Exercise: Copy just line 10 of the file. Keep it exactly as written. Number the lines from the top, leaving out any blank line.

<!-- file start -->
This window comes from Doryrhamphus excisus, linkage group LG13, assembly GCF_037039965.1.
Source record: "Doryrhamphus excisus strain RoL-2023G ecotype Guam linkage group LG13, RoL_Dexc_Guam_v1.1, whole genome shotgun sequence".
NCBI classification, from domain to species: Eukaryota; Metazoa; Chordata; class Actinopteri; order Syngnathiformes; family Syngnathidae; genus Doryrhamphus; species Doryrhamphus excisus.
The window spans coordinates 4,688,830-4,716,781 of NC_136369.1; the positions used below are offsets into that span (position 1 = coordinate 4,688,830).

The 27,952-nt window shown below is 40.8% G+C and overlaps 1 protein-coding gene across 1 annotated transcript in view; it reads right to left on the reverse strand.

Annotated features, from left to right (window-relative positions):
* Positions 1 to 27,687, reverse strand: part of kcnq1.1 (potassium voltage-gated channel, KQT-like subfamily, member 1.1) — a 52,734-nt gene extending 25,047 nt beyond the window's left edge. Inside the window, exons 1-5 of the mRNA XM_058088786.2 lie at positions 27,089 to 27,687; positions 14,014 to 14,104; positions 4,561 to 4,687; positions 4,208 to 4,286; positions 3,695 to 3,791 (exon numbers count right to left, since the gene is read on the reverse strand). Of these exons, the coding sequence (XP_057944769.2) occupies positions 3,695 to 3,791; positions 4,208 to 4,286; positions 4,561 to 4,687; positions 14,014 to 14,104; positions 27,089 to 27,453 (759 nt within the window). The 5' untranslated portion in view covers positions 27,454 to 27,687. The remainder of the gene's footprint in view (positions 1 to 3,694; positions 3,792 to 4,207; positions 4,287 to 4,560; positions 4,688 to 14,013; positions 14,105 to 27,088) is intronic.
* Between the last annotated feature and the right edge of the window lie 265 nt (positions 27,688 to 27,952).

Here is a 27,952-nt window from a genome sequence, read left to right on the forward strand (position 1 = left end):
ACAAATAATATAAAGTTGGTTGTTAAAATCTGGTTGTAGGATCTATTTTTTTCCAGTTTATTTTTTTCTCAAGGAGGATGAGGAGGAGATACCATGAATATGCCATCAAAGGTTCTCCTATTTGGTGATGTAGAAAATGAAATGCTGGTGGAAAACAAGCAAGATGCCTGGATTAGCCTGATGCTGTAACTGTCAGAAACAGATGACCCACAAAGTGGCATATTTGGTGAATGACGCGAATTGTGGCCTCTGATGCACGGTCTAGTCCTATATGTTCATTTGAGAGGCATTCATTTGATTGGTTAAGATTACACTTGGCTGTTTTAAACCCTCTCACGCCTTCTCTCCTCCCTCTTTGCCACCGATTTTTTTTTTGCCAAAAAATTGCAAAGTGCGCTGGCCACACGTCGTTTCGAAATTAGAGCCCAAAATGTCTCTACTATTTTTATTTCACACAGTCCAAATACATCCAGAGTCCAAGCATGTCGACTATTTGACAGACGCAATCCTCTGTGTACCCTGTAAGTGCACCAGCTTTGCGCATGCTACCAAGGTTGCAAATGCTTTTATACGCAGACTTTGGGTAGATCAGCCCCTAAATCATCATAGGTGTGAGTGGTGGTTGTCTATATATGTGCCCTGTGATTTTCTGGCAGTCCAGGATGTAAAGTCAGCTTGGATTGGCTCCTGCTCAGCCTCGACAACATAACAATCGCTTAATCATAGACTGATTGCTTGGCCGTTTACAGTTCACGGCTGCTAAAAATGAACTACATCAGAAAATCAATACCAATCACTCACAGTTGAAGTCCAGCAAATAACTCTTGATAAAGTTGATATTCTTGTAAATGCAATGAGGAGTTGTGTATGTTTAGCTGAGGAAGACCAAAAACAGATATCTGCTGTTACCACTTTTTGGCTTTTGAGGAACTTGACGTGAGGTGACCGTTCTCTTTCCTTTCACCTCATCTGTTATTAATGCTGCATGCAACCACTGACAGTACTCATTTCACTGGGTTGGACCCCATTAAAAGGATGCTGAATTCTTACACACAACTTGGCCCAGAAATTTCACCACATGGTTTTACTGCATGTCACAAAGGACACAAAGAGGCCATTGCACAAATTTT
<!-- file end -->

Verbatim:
ACAAATAATATAAAGTTGGTTGTTAAAATCTGGTTGTAGGATCTATTTTTTTCCAGTTTATTTTTTTCTCAAGGAGGATGAGGAGGAGATACCATGAATATGCCATCAAAGGTTCTCCTATTTGGTGATGTAGAAAATGAAATGCTGGTGGAAAACAAGCAAGATGCCTGGATTAGCCTGATGCTGTAACTGTCAGAAACAGATGACCCACAAAGTGGCATATTTGGTGAATGACGCGAATTGTGGCCTCTGATGCACGGTCTAGTCCTATATGTTCATTTGAGAGGCATTCATTTGATTGGTTAAGATTACACTTGGCTGTTTTAAACCCTCTCACGCCTTCTCTCCTCCCTCTTTGCCACCGATTTTTTTTTTGCCAAAAAATTGCAAAGTGCGCTGGCCACACGTCGTTTCGAAATTAGAGCCCAAAATGTCTCTACTATTTTTATTTCACACAGTCCAAATACATCCAGAGTCCAAGCATGTCGACTATTTGACAGACGCAATCCTCTGTGTACCCTGTAAGTGCACCAGCTTTGCGCATGCTACCAAGGTTGCAAATGCTTTTATACGCAGACTTTGGGTAGATCAGCCCCTAAATCATCATAGGTGTGAGTGGTGGTTGTCTATATATGTGCCCTGTGATTTTCTGGCAGTCCAGGATGTAAAGTCAGCTTGGATTGGCTCCTGCTCAGCCTCGACAACATAACAATCGCTTAATCATAGACTGATTGCTTGGCCGTTTACAGTTCACGGCTGCTAAAAATGAACTACATCAGAAAATCAATACCAATCACTCACAGTTGAAGTCCAGCAAATAACTCTTGATAAAGTTGATATTCTTGTAAATGCAATGAGGAGTTGTGTATGTTTAGCTGAGGAAGACCAAAAACAGATATCTGCTGTTACCACTTTTTGGCTTTTGAGGAACTTGACGTGAGGTGACCGTTCTCTTTCCTTTCACCTCATCTGTTATTAATGCTGCATGCAACCACTGACAGTACTCATTTCACTGGGTTGGACCCCATTAAAAGGATGCTGAATTCTTACACACAACTTGGCCCAGAAATTTCACCACATGGTTTTACTGCATGTCACAAAGGACACAAAGAGGCCATTGCACAAATTTT